Healthy cultured potato salad

What you need-

  • 3-4 pounds Yukon or red potatoes
  • 4 ribs celery
  • One small onion
  • One cup easy soy yogurt
  • 2 tablespoons vegan mayonnaise
  • 2 tablespoons mustard (Grandma’s special touch! Any kind will do)
  • 1 teaspoon celery seed
  • Salt to taste
  • Pepper to taste

Cut the potatoes and boil them until they are al dente. Run them under cold water to cool. Add in remaining ingredients except pepper and stir with a large spoon to keep potatoes from breaking apart.

Sprinkle with pepper.

The yogurt adds a light creamy tart flavor and reduces the need for so much mayo. Yum!!


Cauliflower roast with lime cream sauce

What you’ll need for the sauce:

As an aside, you can use this versatile onion, pine nut, sunflower seed and yogurt sauce as a base for many different kinds of cream sauce- sriracha, curry, cilantro-jalepeño, etc.)

What you’ll need for the rest of the meal:

  • One head cauliflower
  • 1 tablespoon Italian herb seasoning
  • 1/3 teaspoon cayenne or Berbere (I prefer Berbere because of it’s rich flavor with the lime and cream sauce)
  • Baby potatoes (optional)
  • Asparagus (optional)

Preheat your oven to 375 degrees. Blend the sauce ingredients except the lime on high until smooth and creamy. I like to blend until the sauce is slightly steamy, to cook the onion a little bit so that some of the spice level and onion flavor comes down.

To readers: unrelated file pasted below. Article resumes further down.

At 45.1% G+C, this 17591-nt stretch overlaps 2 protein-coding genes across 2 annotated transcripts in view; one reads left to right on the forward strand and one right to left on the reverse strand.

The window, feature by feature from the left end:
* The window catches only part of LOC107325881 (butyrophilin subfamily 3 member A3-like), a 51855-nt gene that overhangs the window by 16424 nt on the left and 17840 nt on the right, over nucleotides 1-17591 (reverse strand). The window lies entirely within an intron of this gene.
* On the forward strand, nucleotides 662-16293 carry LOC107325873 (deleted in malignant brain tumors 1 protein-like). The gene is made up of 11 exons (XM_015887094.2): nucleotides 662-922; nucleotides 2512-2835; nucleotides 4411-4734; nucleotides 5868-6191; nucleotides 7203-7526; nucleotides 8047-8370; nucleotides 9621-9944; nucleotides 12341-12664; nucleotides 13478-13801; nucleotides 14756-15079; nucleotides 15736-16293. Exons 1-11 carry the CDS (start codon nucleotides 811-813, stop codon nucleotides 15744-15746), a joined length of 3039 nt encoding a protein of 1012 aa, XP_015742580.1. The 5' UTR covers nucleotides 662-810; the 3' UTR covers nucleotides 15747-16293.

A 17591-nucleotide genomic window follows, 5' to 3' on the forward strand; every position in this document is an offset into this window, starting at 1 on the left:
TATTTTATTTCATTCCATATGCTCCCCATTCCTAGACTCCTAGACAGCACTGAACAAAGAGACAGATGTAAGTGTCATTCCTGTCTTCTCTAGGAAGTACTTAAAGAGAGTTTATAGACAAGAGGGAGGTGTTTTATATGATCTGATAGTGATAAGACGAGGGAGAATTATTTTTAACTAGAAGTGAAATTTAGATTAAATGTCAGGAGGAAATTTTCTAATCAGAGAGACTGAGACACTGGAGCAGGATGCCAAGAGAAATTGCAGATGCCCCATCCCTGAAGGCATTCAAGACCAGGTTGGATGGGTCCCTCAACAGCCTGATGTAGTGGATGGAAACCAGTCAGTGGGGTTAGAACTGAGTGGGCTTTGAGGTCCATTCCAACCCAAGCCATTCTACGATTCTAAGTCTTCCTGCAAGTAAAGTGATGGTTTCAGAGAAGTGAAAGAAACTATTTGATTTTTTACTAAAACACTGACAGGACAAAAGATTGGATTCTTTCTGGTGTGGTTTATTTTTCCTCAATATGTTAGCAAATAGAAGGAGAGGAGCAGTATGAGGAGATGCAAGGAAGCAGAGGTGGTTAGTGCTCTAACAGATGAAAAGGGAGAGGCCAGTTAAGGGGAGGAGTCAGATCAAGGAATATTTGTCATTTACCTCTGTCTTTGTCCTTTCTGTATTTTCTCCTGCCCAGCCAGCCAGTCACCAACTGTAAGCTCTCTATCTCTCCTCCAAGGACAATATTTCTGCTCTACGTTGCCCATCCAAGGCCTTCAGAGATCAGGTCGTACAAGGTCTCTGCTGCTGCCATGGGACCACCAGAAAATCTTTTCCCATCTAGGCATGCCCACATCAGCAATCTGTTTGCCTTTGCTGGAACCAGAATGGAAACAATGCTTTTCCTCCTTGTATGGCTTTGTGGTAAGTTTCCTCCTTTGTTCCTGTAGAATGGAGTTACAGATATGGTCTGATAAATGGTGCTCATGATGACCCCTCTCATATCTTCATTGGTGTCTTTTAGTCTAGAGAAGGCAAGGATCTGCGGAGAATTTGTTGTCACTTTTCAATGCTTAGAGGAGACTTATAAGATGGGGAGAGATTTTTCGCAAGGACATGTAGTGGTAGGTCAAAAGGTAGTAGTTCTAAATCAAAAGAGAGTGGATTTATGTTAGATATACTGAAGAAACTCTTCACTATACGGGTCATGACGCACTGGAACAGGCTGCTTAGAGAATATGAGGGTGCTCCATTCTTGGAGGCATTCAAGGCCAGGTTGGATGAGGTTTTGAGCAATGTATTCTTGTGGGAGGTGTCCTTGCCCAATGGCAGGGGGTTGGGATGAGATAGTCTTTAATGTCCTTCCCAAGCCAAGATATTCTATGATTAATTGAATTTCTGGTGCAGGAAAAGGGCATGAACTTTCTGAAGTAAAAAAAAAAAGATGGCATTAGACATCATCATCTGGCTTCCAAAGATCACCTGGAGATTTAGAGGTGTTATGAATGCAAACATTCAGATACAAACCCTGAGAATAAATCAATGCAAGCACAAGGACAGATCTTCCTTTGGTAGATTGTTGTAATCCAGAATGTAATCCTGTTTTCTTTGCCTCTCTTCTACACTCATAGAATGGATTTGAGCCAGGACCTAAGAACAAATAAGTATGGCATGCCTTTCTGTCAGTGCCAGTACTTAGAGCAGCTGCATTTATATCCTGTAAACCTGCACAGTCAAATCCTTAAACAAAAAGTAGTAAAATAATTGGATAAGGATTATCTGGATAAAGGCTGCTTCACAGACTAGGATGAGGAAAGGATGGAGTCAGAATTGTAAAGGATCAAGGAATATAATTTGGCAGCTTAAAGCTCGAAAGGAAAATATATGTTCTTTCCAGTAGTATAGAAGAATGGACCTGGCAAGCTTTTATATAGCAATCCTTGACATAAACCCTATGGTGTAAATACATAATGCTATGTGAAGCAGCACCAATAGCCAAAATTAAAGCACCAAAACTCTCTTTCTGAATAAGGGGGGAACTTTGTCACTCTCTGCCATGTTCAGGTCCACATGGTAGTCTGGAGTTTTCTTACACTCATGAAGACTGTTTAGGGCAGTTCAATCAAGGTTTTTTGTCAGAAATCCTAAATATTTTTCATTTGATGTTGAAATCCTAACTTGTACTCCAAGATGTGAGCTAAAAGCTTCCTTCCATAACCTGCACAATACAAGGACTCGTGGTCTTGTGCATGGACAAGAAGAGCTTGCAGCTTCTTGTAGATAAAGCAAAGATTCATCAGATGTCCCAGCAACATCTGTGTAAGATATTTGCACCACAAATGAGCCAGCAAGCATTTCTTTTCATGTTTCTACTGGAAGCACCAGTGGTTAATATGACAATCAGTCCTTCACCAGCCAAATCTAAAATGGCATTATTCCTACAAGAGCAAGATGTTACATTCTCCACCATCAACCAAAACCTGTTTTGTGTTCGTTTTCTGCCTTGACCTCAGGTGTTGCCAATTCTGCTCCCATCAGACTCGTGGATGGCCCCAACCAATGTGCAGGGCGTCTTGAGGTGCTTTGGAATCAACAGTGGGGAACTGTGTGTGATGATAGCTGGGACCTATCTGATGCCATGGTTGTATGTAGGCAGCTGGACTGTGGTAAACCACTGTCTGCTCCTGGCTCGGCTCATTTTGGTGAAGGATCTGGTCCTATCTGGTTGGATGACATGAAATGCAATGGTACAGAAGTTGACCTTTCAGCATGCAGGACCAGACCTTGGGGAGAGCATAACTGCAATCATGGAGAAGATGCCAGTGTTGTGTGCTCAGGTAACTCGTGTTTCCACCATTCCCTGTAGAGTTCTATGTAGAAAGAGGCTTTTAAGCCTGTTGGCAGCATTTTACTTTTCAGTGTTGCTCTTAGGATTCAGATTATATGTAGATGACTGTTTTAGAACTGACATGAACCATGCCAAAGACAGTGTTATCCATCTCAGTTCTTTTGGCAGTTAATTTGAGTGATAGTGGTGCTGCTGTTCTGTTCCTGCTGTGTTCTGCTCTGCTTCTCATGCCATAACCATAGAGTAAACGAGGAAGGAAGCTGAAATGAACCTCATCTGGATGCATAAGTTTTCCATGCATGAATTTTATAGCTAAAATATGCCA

Squeeze the lime into the cream sauce and mix well.


Remove the leaves and stem of the cauliflower as best you can without separating the florets.


Slather the cauliflower with cream sauce and place on a cookie sheet or skillet.


Cover with foil and bake for 30 minutes. I quartered the potatoes and baked them with a diced onion, olive oil, and Italian herb spice at the same time. Adding the diced onion brings the flavor and texture up infinitely, because the onion caramelizes in the process of baking. I finished the potatoes with a healthy sprinkling of flake salt.



Uncover and bake for 45 more minutes to an hour. Check for desired level of browning. I put a little more cream sauce on mine and baked for five more minutes. I used this five minutes to steam up the asparagus with a little water and a little olive oil.